We have extensive experience trying cases successfully and believe that this proficiency distinguishes our firm from many others, since most antitrust cases settle before trial, and therefore many antitrust attorneys understandably lack experience trying their cases in court. Our experience trying cases makes a significant difference in our ability to litigate antitrust claims: we will not hesitate to try a worthy case to a jury, and our adversaries can usually grasp this point from the manner in which we perform our work.

We can capably litigate complex, large and sprawling antitrust cases even when opposed by large teams of experienced attorneys fielded by elite and very large law firms. We have done so on past occasion and can readily do so on short notice: our core group is usually sufficient for the core work in any case, no matter how large, and on short notice we can enlist further help from other attorneys, paralegals, expert consultants, and e-discovery providers with whom we have collaborated on past occasion and whose work we trust.

Our Public Appearances in National Media

Mr. Markham has appeared in various national and regional media to discuss newsworthy antitrust matters, and he has been quoted in the following links by NBC, The Los Angeles Times, The Florida Times-Union, and Competition 360, a leading antitrust newspaper. Mr. Markham also appeared twice on Bloomberg TV in order to offer commentary about Apple’s jury trial in a prominent antitrust case. In the first show, he analyzed the trial and what went wrong for the plaintiffs, speaking after Mr. Tim Higgins. In the second show, he discussed the significance of the case for Apple, once again speaking after Mr. Higgins.

In addition, Mr. Markham has given lectures on antitrust law for other attorneys (MCLE classes) and written extensively about antitrust law. Mr. Markham occasionally posts comments and articles about antitrust matters in his blog. Other attorneys consult his works when seeking guidance on antitrust issues.

Our Recent Appellate Appearances Before the Ninth Circuit

Mr. Markham recently appeared before the Ninth Circuit in two different antitrust appeals of national importance. The Ninth Circuit recorded these hearings on videotape for public viewing. In the first hearing, Mr. Markham brought an appeal on behalf of a healthcare staffing company, which alleged that its rival had restrained trade in the healthcare staffing industry by its use of interrelated contracts with its various business partners. In this appeal, the United States Department of Justice intervened in order to explain its view of the controlling law (it was the same as Mr. Markham’s view), and the opposing side was represented by the lead antitrust attorney for one of the world’s largest law firms. In the second hearing, Mr. Markham sought a reversal of the lower court’s dismissal of his client’s antitrust challenge. The Ninth Circuit largely agreed with Mr. Markham’s statement of the controlling antitrust law and subsequently granted his request, reversing the judgment below and remanding the case for further proceedings. The case thereafter settled under a confidential agreement.

Mr. Markham Speaks on Bloomberg TV

The two videos below show Mr. Markham's successive appearances on Bloomberg TV to discuss a jury trial of antitrust claims brought against Apple, Inc., the world-famous technology company. In the first video, he appears by phone and speaks after Mr. Tim Higgins, who is a Wall Street analyst of technology companies. In the second, he appears in person to give a further assessment of the case, once again speaking after Mr. Higgins.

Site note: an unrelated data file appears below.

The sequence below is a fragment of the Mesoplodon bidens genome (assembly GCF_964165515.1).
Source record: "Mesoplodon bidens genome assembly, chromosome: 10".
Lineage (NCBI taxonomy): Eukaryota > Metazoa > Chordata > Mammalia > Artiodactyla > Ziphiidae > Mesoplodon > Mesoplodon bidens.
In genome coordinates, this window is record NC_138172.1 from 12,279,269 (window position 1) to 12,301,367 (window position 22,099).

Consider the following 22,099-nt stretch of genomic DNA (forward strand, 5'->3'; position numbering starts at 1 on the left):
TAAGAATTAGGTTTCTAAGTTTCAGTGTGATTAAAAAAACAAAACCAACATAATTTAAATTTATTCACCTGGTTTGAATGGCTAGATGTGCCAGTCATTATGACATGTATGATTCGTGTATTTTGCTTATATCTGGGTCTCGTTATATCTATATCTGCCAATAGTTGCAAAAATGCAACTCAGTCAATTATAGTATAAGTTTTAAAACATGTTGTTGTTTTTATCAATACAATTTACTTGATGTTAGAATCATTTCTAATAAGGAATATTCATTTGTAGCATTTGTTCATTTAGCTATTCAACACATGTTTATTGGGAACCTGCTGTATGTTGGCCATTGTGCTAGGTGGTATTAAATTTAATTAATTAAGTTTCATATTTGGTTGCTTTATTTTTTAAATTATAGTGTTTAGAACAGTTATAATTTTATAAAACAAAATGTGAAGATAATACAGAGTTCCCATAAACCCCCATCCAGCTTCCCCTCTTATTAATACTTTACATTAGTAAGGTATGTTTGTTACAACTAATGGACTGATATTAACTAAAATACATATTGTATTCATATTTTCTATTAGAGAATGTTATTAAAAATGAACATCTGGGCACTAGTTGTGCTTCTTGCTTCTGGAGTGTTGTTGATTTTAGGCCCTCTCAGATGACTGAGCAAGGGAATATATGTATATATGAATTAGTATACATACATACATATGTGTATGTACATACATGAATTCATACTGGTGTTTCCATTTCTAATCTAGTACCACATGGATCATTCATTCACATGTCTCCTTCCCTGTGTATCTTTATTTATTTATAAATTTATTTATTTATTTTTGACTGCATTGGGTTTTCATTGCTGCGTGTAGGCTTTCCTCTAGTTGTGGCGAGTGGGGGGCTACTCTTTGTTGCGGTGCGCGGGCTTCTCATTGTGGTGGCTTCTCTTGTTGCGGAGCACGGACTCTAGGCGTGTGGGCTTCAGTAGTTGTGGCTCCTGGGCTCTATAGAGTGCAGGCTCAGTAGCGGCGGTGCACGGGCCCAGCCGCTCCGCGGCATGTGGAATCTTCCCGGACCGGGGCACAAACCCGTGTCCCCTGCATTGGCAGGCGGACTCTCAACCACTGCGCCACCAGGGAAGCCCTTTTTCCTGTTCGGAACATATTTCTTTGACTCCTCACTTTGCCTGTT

Videos of Mr. Markham's Appearances Before the Ninth Circuit

The below two videos show Mr. Markham's last two appearances before the United States Court of Appeals for the Ninth Circuit (known as the "Ninth Circuit"). Each time, Mr. Markham made arguments concerning antitrust issues of national importance. In the first video, he argued in support of his appeal in a complex antitrust case of national importance. The Antitrust Division of the United States Department of Justice intervened in the case to express its views on a key antitrust issue, expressing its agreement with the position that Mr. Markham urged. The Ninth Circuit subsequently denied the appeal in a published opinion after drawing careful distinctions between Mr. Markham's case and another case decided the other way. In the second video, Mr. Markham argued in support of his appeal from a federal district court’s dismissal of an antitrust case. The Ninth Circuit was persuaded and subsequently granted the appeal, reversing the decision below and remanding the case for further proceedings. The case was subsequently settled on confidential terms.


Antitrust law is the law of competition and is perhaps the least understood law of all. This article provides an overview and explanation of the essential principles of antitrust law.



The antitrust laws are supposed to promote and protect competition, or, if you will, competitive processes in distinct “lines of commerce” or “relevant markets.” This alone is their proper purpose. 



In this article I take up the obscure, problematic doctrine of illegal price discrimination, which was codified by the Robinson-Patman Act during the Great Depression, and which the modern, conservative Supreme Court has severely limited.



Antitrust law is the law of competition. It must always be carefully considered by competitors that wish to collaborate as well as by any firm that arguably has substantial market power.


The Law Offices of William Markham, P.C.

  • 619.221.4400
  • 619.224.3974
  • 402 West Broadway, Suite 400
    San Diego, CA 92101.